Hold your horses; we’re not giving you the go to order a bubbling skillet of mac and cheese three times a day, but taking a break from your diet may be the secret weapon you need to ward off pesky pounds. An eye-opening study in the International Journal of Obesity found that participants who deviated from their low-calorie diets for two weeks ended up weighing 18 pounds than those who didn’t ditch their diet—even six months later! Although, there is a catch: During your double cheat week, you should be eating enough calories to maintain your current weight—not increase it. (Use a calorie calculator can help you find your caloric maintenance level.)

It doesn’t take much convincing to wake up to a plate of over-easy eggs and whole-grain toast. In fact, munching in the morning—rather than saving your appetite for lunch time—can help you fight off weight gain for good. A study published in the journal Obesity Research discovered that out of participants who lost an average of 70 pounds and kept it off for six years, 78 percent ate breakfast daily.
Dozens of scientific studies have tied diets high in vegetables— especially greens— to better health outcomes, including weight loss and a decreased risk of a handful of chronic diseases. Veggies like watercress, spinach, chives, and collard greens all rank highly on the Center for Disease Control and Prevention's list of "powerhouse foods," so find a few you like, and start adding them to your plate.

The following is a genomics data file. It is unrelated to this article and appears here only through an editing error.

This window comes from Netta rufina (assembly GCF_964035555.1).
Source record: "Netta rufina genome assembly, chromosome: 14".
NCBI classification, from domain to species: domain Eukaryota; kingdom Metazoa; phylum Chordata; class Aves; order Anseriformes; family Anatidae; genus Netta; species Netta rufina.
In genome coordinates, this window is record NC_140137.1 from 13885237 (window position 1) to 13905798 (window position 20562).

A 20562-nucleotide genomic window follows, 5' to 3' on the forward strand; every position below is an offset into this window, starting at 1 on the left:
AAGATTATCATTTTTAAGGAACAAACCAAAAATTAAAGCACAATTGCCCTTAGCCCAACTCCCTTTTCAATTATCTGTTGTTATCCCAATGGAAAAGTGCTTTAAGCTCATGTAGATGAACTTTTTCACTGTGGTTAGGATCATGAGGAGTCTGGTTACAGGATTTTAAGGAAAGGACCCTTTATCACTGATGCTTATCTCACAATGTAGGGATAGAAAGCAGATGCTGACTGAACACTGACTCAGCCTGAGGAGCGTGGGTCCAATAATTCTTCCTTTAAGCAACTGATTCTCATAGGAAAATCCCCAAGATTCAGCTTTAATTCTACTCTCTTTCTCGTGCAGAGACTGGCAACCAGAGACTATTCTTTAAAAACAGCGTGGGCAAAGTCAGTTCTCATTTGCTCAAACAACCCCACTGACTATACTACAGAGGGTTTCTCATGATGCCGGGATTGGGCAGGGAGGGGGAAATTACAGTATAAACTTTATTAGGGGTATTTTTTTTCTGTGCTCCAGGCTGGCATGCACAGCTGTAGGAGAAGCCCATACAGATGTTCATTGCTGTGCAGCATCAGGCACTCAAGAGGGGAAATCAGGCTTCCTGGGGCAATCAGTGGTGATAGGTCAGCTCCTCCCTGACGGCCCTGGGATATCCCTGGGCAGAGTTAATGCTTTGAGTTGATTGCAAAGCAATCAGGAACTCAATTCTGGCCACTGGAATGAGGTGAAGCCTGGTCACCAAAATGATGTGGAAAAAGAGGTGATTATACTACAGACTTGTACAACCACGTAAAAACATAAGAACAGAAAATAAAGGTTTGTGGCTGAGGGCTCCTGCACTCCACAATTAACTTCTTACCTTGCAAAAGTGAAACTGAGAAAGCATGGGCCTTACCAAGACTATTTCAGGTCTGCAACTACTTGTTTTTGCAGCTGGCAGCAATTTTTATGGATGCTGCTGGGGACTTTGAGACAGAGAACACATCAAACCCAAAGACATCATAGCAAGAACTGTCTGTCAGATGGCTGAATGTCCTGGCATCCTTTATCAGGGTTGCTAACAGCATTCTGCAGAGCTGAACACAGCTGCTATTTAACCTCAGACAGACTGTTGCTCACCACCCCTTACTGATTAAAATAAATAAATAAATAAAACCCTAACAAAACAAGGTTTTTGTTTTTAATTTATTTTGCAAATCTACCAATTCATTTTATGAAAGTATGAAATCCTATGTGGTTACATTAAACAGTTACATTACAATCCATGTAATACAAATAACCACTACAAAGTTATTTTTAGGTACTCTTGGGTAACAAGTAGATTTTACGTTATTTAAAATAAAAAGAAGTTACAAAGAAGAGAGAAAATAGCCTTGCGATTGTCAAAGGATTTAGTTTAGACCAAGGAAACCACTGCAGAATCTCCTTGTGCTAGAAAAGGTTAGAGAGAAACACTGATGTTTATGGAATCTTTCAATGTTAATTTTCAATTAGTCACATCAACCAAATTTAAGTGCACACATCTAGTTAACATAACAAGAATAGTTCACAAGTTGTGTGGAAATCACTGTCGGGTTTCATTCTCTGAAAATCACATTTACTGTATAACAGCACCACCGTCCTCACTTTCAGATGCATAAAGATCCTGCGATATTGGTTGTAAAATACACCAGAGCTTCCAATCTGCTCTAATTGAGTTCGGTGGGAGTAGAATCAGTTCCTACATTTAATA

Reach for natural mint gum (avoid sorbitol, which makes you bloat), or even brush your teeth with mint-flavored toothpaste. The mint flavors send signals to your brain that it's time to stop eating. They also tweak your taste buds so second helpings and dessert aren't quite so tasty. Bonus: One study published in the Journal of Neurological and Orthopaedic Medicine found that people who sniffed peppermint every two hours lost an average of 5 pounds a month!